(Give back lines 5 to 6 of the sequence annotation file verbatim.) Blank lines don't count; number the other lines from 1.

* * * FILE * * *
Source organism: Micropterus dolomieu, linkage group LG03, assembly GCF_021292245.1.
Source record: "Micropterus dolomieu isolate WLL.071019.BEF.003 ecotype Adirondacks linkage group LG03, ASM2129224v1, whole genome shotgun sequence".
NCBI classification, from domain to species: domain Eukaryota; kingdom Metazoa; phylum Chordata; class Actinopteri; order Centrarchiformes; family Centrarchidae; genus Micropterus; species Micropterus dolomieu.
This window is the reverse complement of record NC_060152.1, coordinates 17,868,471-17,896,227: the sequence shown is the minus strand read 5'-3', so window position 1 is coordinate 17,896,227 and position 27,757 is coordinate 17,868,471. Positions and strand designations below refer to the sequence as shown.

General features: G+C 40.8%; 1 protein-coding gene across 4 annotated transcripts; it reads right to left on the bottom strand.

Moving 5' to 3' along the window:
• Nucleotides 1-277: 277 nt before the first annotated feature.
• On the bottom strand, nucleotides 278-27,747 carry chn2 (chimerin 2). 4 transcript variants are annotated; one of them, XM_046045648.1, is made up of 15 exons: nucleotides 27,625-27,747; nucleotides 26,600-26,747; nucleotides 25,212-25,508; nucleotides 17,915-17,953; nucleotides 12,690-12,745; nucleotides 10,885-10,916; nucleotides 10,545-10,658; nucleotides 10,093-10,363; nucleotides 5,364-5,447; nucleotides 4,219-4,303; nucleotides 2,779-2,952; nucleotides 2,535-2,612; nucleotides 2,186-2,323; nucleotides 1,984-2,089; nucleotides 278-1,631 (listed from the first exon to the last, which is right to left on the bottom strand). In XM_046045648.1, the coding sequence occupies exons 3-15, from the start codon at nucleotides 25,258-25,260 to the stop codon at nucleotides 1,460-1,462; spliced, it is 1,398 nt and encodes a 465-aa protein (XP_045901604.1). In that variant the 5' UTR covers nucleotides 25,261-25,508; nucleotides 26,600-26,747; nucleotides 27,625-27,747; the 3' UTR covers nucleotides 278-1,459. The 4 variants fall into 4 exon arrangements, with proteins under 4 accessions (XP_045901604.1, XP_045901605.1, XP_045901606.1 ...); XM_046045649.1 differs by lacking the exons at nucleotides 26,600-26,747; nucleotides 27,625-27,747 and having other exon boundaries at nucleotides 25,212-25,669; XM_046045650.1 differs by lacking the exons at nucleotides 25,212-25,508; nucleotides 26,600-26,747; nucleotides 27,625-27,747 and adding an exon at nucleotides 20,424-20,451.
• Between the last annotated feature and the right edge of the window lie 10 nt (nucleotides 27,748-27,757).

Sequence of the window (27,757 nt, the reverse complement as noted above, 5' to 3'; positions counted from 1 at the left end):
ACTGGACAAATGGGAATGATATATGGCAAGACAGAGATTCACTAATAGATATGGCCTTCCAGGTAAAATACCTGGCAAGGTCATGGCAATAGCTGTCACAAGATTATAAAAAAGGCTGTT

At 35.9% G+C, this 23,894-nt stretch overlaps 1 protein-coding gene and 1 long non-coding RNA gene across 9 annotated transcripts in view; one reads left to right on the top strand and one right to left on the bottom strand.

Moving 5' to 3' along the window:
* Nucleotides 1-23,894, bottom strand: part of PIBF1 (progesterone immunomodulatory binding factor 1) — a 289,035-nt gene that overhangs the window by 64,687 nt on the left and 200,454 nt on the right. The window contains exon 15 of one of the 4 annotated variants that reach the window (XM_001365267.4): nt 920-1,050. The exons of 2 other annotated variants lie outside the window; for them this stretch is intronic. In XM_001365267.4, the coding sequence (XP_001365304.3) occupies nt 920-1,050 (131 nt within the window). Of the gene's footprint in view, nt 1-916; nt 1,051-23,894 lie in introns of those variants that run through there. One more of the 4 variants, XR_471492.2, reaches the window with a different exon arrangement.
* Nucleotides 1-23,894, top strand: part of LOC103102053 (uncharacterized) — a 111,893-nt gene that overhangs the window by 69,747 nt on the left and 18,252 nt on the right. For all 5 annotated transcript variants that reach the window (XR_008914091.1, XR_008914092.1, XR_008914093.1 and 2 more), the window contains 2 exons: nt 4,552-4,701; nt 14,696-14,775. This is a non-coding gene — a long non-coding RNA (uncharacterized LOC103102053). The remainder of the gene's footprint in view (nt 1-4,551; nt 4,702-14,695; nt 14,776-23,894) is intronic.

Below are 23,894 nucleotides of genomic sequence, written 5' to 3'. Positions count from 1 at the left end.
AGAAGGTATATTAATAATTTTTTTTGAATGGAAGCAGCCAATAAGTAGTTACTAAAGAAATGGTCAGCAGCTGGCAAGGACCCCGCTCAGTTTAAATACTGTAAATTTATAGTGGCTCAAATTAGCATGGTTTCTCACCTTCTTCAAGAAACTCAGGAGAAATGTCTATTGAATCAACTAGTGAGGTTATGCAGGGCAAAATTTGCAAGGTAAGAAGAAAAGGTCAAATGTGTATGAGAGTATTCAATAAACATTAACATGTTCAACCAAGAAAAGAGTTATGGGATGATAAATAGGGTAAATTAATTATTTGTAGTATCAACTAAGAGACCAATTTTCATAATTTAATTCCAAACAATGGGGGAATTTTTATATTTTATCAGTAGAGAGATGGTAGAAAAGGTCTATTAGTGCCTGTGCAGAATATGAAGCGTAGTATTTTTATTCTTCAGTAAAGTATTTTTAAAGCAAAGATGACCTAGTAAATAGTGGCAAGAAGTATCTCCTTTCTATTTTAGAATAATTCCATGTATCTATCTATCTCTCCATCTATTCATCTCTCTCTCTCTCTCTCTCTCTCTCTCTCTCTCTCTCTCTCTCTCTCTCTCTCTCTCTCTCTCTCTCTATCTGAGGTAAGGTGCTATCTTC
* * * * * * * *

General features: G+C 40.8%; 1 protein-coding gene across 4 annotated transcripts; it reads right to left on the bottom strand.

Moving 5' to 3' along the window: